It's not too late to get away this spring. We've found five travel deals within $200 a night, from a ranch in Jackson Hole to a beach resort in St. Kitts.
St. Kitts: St. Kitts Marriott Resort Set right on Frigate Bay Beach, this resort offers plenty of ways to play and to relax. Swim in one of several pools, work out at the fitness center or spinning center, or enjoy the on-site casino. There's also a championship golf course, as well as water-sports such as snorkeling. Go to the Emerald Mist Spa for a bamboo massage and a papaya pineapple polish, and feel free to bring your kids along as well for a princess manicure. Doubles from $199/night in April.
Florida: One Ocean Resort & Spa, Jacksonville While the 193 rooms and suites all come with full or partial ocean views with floor-to-ceiling windows, put in a special request: the balcony rooms on the hotel's east side overlook the beach, and rooms on floors 6 to 8 have the best views. You'll begin to unwind immediately thanks to the butler service that helps with unpacking your bags and so much more. The Spa at One Ocean Resort has more than 40 marine-inspired treatments, such a Seashell Massage and a rubdown designed especially for windsurfers. Head to the nearby Beaches Town Center for shops and art galleries, or go down the coast to historic St Augustine. Doubles from $179/night.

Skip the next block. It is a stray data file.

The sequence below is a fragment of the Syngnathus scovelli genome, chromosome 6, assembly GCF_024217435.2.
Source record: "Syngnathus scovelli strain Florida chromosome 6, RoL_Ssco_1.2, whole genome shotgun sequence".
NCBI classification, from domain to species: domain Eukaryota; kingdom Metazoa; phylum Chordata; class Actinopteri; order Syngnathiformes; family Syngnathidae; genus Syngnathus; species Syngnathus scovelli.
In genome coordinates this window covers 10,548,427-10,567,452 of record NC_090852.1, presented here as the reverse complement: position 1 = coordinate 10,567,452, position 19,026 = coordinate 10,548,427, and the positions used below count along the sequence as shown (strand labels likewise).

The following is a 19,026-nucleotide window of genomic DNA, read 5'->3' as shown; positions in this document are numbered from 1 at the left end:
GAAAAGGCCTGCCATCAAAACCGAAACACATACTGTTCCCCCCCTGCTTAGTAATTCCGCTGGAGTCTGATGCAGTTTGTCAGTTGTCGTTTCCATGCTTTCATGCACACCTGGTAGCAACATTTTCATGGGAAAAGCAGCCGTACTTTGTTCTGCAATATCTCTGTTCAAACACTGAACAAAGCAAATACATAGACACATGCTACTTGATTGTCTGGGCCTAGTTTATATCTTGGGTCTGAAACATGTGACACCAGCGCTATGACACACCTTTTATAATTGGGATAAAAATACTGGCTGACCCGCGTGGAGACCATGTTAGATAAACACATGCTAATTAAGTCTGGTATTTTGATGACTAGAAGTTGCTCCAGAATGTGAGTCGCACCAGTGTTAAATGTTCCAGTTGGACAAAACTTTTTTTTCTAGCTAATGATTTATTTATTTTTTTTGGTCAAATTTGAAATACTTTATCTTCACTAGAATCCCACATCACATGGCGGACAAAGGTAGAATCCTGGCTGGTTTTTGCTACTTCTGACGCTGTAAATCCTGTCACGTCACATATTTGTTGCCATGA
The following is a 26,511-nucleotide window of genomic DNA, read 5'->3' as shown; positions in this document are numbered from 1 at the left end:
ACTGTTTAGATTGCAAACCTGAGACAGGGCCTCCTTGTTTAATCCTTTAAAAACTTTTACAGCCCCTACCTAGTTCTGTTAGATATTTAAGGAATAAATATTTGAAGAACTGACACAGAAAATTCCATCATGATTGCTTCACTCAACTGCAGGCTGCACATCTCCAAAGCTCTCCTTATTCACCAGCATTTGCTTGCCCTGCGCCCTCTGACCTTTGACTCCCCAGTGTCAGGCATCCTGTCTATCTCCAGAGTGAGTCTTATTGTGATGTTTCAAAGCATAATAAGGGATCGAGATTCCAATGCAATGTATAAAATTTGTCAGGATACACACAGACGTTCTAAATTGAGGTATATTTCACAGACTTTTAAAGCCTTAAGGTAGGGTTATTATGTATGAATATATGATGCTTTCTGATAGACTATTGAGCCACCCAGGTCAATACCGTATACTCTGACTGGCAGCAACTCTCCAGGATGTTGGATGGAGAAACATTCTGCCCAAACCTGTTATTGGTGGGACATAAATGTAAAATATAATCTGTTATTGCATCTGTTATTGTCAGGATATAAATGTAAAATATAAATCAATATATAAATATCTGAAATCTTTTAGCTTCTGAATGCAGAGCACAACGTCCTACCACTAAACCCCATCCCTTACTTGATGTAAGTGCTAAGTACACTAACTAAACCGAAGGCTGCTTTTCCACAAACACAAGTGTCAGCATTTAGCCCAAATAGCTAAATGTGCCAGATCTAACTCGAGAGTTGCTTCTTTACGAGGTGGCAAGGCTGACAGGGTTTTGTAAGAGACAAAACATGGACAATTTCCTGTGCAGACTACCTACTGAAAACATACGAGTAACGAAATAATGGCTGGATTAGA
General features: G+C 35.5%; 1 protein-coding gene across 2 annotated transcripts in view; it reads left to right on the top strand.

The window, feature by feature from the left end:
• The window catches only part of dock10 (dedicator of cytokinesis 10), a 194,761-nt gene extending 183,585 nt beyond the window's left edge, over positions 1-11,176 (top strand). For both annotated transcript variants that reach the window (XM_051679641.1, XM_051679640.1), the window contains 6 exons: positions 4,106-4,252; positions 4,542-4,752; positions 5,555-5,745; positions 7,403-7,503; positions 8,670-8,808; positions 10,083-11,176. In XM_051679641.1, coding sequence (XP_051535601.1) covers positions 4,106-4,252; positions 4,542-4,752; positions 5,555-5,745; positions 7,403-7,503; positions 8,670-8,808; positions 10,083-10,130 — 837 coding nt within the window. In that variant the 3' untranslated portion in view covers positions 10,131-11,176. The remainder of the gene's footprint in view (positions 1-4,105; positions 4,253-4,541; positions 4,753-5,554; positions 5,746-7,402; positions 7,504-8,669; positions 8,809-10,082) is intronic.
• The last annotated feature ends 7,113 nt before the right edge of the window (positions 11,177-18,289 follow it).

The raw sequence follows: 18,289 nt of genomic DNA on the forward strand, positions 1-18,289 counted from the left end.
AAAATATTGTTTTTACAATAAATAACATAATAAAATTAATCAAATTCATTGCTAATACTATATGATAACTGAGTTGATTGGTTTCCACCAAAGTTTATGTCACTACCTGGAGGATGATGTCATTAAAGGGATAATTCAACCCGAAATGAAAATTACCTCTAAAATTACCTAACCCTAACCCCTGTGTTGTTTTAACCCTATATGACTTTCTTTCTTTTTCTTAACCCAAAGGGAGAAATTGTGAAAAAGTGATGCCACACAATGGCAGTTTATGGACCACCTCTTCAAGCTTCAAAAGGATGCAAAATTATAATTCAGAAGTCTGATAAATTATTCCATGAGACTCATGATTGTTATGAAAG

Certain things can only work on the West Coast—take, for instance, FlightCar, a new San Francisco-based startup that lets you loan out your car while it's parked at the airport. The concept is a win-win in theory: travelers get their expensive parking tab subsidized by approved renters, who get a better deal (and maybe even a nicer car) in return.
The program has recently piloted at SFO, with expansion plans in the works. And so far, the selection of cars is promising, ranging from a 2005 BMW 3 Series to a 2008 Honda Accord on a trial search (both would cost $46 a day to rent—compared to $150 for similar models at Hertz or Enterprise).
When you're the smallest city park in the world, it doesn’t take much to suffer an epic natural disaster—perhaps a skateboarder who veers wildly off track, or a even a German Shepherd who couldn't make it to the next hydrant.